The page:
The Southern Ring Nebula

Image credit: NASA/ESA Hubble Space Telescope.

At only about 2,000 light years away, the Southern Ring Nebula is one of the closer planetary nebulae to us here on vantage point Earth. Located in the Southern constellation Vela, this nearly half of a light year diameter nebula is the result of a star that’s nearing the end of its life. This is actually a binary star system and if you look closely, there’s a bright 10th magnitude star with a fainter 16th magnitude star nearby. It’s been estimated that the brighter 10th magnitude star (HD 87892) isn’t hot enough to create this display. Therefore the faint 16th magnitude star, now a white dwarf, is what’s creating this artwork as it expands at about 9 miles 14.5 km) per second across the black canvas of the universe.

What Are Planetary Nebulae?:

Name: NGC 3132, Caldwell 74, Southern Ring Nebula, Eight-Burst Nebula.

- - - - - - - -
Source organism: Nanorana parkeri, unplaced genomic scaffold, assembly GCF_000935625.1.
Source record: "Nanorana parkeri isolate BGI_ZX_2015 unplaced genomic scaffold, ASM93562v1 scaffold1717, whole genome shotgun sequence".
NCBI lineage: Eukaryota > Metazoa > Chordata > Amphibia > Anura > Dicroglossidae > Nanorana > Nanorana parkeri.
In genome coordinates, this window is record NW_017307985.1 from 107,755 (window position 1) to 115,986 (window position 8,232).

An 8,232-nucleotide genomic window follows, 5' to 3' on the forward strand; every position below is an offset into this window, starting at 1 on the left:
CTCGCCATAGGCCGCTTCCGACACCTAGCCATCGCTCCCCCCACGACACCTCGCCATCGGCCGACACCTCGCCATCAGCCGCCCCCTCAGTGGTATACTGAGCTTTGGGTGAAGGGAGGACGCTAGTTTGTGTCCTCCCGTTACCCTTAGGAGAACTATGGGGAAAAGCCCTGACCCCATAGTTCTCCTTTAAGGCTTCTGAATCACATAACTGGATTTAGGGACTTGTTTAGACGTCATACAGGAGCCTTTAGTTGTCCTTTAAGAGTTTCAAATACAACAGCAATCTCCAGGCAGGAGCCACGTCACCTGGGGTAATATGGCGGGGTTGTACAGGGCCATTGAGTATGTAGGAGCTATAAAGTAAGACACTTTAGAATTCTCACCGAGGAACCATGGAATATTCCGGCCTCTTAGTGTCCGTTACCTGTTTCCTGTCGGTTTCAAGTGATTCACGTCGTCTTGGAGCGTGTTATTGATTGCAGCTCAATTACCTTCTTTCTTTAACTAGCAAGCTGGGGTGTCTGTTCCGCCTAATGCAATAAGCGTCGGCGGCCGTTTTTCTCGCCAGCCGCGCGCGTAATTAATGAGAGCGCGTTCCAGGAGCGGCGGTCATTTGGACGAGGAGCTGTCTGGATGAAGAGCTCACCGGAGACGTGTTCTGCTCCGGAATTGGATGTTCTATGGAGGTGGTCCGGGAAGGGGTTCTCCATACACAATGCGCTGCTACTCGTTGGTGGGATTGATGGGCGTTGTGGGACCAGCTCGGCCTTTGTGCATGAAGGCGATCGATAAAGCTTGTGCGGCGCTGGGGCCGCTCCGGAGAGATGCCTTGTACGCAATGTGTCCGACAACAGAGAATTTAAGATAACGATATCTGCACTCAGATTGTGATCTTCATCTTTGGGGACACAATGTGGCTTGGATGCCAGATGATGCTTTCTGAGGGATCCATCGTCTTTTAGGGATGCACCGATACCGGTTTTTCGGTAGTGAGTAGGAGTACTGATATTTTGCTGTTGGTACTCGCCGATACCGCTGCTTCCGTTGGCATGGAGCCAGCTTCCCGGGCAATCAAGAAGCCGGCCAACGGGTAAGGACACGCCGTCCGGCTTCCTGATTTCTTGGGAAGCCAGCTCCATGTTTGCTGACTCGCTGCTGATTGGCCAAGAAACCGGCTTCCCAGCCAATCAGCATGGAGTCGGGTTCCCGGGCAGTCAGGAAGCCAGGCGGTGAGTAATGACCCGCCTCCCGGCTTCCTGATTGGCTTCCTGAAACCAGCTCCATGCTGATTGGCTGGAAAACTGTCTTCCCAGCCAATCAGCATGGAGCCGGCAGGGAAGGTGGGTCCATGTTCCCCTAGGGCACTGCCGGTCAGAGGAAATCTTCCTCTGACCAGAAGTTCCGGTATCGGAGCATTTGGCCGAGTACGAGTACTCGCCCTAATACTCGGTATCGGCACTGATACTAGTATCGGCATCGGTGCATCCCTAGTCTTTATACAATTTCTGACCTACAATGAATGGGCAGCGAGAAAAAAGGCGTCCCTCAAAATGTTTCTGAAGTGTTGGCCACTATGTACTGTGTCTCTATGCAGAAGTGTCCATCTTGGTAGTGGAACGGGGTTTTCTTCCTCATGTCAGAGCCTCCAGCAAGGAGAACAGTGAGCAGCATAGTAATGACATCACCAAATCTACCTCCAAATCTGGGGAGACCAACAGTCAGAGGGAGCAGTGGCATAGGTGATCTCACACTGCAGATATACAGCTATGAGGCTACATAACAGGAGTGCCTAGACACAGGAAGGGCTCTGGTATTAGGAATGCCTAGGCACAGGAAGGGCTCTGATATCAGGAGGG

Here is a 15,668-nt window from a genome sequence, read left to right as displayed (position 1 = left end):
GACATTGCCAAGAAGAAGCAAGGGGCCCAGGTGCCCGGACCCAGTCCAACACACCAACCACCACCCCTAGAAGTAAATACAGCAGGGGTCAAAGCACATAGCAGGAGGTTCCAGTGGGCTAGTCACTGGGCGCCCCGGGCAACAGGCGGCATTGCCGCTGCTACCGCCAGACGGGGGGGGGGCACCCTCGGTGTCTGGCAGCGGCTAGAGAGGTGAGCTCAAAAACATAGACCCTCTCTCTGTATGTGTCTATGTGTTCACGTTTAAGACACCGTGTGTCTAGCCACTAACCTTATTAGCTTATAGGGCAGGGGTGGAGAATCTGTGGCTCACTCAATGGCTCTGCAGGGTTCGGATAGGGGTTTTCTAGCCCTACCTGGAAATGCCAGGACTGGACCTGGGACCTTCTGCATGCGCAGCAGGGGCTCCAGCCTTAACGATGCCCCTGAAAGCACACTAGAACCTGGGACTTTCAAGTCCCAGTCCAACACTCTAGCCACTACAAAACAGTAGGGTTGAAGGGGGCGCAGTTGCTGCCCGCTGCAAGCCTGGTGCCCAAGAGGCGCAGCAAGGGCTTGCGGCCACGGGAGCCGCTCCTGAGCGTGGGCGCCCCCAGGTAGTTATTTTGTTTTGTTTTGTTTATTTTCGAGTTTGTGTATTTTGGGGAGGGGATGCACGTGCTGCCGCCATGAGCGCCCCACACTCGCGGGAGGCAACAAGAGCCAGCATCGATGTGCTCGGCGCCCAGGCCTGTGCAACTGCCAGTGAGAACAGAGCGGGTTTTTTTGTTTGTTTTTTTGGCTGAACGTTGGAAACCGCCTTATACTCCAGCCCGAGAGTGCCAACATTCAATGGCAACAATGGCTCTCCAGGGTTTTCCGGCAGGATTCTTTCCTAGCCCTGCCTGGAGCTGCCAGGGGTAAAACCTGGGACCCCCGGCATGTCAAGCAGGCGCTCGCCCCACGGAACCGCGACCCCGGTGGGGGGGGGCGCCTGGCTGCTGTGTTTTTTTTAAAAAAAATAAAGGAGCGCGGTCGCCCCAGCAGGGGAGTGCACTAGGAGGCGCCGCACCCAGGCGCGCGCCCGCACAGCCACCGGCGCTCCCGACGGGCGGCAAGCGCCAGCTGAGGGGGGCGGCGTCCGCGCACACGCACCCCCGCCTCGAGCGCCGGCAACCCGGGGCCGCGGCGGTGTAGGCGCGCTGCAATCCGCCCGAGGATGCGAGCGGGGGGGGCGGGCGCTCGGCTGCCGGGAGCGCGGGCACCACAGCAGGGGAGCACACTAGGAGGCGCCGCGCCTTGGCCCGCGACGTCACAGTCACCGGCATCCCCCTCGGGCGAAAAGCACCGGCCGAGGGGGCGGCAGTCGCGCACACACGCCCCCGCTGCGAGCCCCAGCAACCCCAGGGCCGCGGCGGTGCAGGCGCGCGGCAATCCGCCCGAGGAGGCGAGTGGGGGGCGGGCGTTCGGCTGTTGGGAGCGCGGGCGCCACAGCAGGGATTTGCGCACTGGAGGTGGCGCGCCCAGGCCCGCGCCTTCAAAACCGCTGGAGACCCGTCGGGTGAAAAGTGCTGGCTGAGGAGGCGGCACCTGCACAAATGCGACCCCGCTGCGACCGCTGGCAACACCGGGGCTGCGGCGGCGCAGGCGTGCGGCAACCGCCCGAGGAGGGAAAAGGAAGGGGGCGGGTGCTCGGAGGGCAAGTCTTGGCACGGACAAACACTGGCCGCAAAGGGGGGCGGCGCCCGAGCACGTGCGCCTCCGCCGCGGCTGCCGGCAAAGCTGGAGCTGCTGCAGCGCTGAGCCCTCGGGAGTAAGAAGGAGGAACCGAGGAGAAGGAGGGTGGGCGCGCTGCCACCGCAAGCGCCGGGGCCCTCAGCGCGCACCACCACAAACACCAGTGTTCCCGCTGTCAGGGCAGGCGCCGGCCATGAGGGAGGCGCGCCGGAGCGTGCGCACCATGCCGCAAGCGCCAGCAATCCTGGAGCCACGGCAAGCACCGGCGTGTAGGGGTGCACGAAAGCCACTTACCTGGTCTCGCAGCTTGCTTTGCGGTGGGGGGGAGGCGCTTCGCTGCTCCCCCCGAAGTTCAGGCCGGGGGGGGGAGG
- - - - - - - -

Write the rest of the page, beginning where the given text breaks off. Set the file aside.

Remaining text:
What is it?: Planetary nebula consisting of a binary star system. There’s a bright 10th magnitude star (HD 87892) with a fainter 16th magnitude star alongside. The fainter of the two is creating the nebula.

How big is it?: Roughly half of a light year in diameter.

How far away is it?: Roughly 2000 light years or about 613 parsecs.

Apparent magnitude: 9.87 or +9.87.

Where is it (general)?: Southern constellation, Vela or “Sail.”

Where is it (exact RA/Dec J2000): RA 10h 07m 01.7640s / Dec −40° 26′ 11.060″.

NASA Hubblesite page for this image:

Harvard data on this star system:…199..411M&db_key=AST&page_ind=0&data_type=GIF&type=SCREEN_VIEW&classic=YES

Image | This entry was posted in Astronomical Events, Astronomy (Learning), Astrophotography (DSOs), Images, Nebula (Planetary) and tagged , , , , , , , , , , . Bookmark the permalink.

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